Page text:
'Downton Abbey's Season 5 Costumes Offer Serious Sartorial Inspiration — Here's How to Translate the Looks to 2015

Nothing quite cures post-New Years ennui like January sweeps on television. For those who enjoy a spot of tea and a finely tuned British accent with their Sunday supper, Downton Abbey 's Season 5 premiere — and its suave style — is already one of the month's highlights. With enough action to move the plot forward but not so much that the program could be confused with the likes of the ever-startling Vampire Diaries, Abbey commences its new season in 1924, smack dab in the heart of a decade so beloved for its cultural and sartorial transformation that even those who didn't flock to Downton before may be riveted.

Unlike the Victorian period before it, the Roaring Twenties was a more liberated era for fashion as well as etiquette, and Abbey's costume designer Caroline McCall takes care to incorporate shifting cultural perspectives into the show's latest season. Just as Lady Edith's clothing has become more prepossessing over the course of the series, the fabrics, design, and cut of each female characters' ensembles has become more sensuous and playful.

The defined empire waists of 1912 are replaced by the trendy, loose drop-waist of the 1920s, and strict chokers of pearls and other gemstones are replaced by waist-grazing ropes of beads in Abbey's latest season. Sumptuous satins in rich autumnal hues are sported by the show's front runners, and jaunty matching chapeaux provide the ideal accent to thick woolen coats in muted jewel tones. In other words, Season 5 may provide Abbey's most covetable wardrobe to date. If you crave the Downton Abbey look without appearing like a deranged fan, take note of these five simple steps to capture the show's Roaring Twenties energy.

1. Try A Drop-Waist Midi Skirt

Though a drop-waist skirt may not be the best friend of women with curves, it was all the rage in the '20s, and McCall made sure the style graced each scene. Often, Ladies Mary, Edith, and Rose rock the style in the form of subtly pleated midi skirts in plaid or elegantly beaded silk. A fisherman's sweater or simple tee modernize the look without sacrificing comfort.

2. Throw Out the Rule Book and Sport Satin During the Daytime

Rich silk satins were a hallmark of the premiere episode, as they were of the decade's aristocracy. Lady Grantham showcases a shimmering, ice blue silken number adorned with a long necklace in honor of her anniversary to Lord Grantham, while Lady Mary graces afternoon tea in a mulberry-hued satin frock. A lace-embellished slip dress with laid-back boots and a chunky knit evokes the same feel in a modernized fashion.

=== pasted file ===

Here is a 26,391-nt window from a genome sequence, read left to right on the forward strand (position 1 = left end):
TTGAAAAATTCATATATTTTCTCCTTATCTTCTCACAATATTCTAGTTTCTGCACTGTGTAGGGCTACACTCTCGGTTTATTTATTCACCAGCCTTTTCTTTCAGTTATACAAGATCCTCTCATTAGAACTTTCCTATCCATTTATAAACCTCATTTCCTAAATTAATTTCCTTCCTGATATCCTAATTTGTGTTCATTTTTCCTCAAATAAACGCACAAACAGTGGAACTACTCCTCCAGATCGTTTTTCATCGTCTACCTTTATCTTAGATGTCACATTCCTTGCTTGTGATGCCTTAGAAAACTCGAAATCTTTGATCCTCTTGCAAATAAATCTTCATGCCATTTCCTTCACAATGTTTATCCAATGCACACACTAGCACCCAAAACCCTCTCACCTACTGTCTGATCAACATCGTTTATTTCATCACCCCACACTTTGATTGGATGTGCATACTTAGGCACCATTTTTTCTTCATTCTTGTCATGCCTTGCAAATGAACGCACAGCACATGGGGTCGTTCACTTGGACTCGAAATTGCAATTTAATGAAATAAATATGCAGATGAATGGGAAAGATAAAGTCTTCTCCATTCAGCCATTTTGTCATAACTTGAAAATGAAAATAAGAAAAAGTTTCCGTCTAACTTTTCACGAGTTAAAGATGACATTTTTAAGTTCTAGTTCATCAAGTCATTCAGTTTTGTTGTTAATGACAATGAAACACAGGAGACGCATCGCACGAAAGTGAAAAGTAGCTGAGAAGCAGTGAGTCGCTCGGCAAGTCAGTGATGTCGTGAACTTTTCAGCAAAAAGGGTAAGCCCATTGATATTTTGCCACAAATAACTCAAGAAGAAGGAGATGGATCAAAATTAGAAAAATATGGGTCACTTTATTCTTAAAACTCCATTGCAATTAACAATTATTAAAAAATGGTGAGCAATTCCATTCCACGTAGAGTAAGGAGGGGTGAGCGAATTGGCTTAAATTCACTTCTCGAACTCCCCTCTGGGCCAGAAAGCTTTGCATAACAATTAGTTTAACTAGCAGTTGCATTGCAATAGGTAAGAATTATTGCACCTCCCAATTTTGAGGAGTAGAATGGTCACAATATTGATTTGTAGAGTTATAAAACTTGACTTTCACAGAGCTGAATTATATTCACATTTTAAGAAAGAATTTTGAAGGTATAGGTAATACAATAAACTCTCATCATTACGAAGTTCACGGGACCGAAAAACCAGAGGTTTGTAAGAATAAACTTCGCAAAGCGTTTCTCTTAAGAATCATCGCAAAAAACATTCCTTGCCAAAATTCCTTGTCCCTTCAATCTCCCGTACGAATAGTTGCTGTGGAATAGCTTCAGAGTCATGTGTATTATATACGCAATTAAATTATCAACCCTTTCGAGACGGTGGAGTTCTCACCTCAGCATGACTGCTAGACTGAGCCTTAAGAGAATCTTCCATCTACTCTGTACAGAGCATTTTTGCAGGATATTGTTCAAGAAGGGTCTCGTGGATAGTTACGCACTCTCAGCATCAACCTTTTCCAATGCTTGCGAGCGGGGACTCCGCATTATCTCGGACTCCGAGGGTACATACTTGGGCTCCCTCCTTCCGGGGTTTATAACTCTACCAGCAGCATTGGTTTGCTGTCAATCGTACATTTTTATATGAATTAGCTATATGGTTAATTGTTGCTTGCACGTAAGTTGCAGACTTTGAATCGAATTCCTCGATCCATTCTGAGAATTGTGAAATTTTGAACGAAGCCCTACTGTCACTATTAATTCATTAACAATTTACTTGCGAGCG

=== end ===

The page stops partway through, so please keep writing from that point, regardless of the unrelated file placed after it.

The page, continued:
3. Put a Hat on It

McCall took every sartorial chance to sneak a chapeau onto the heads of her characters. Edith sulks about the episode in a be-ribboned navy confection which matches her funnel-neck coat; Rose sports a jaunty patterned version with bright splashes of crimson to complement a boldly patterned, bohemian frock; and Lady Mary shows off a simple, muted topper while accompanying her suitor on a hunting excursion around the grounds. Given how brisk the weather is outside in present day, you might find a matching hat to be a surprisingly utilitarian accessory for 2015.

4. Wear Anything and Everything Beaded

For evening, McCall dresses the aristocratic family in a series of intricately beaded drop-waist dresses, many of which she designed from a single swatch of a vintage gown. Michelle Dockery's Lady Mary looks particularly lovely in a deep burgundy, beaded drop-waist gown for a relatively intimate family gathering, as does Lady Rose in an earthy, champagne-hued gown with its own dose of heavy embroidery. Evening Wear is intended to be lively and ornamental, so channel the trend in the form of a maxi, mini, clutch, or shawl this season.

5. Polish Off Your Look with a Long String of Pearls or Jet Beads

A choker or bejeweled wreath is so 1910s, a fact which outspoken teacher Miss Sarah Bunting is blissfully ignorant of in Abbey's premiere episode. True to the iconic flapper look for which the decade is known, McCall polished off each character's ensemble with a long string of pearls or muted beads to complement the elongated shape of drop-waisted dresses. If you're looking to ignite a simple LBD, the long necklace is the perfect accessory for the job.

Images: Downton Abbey/PBS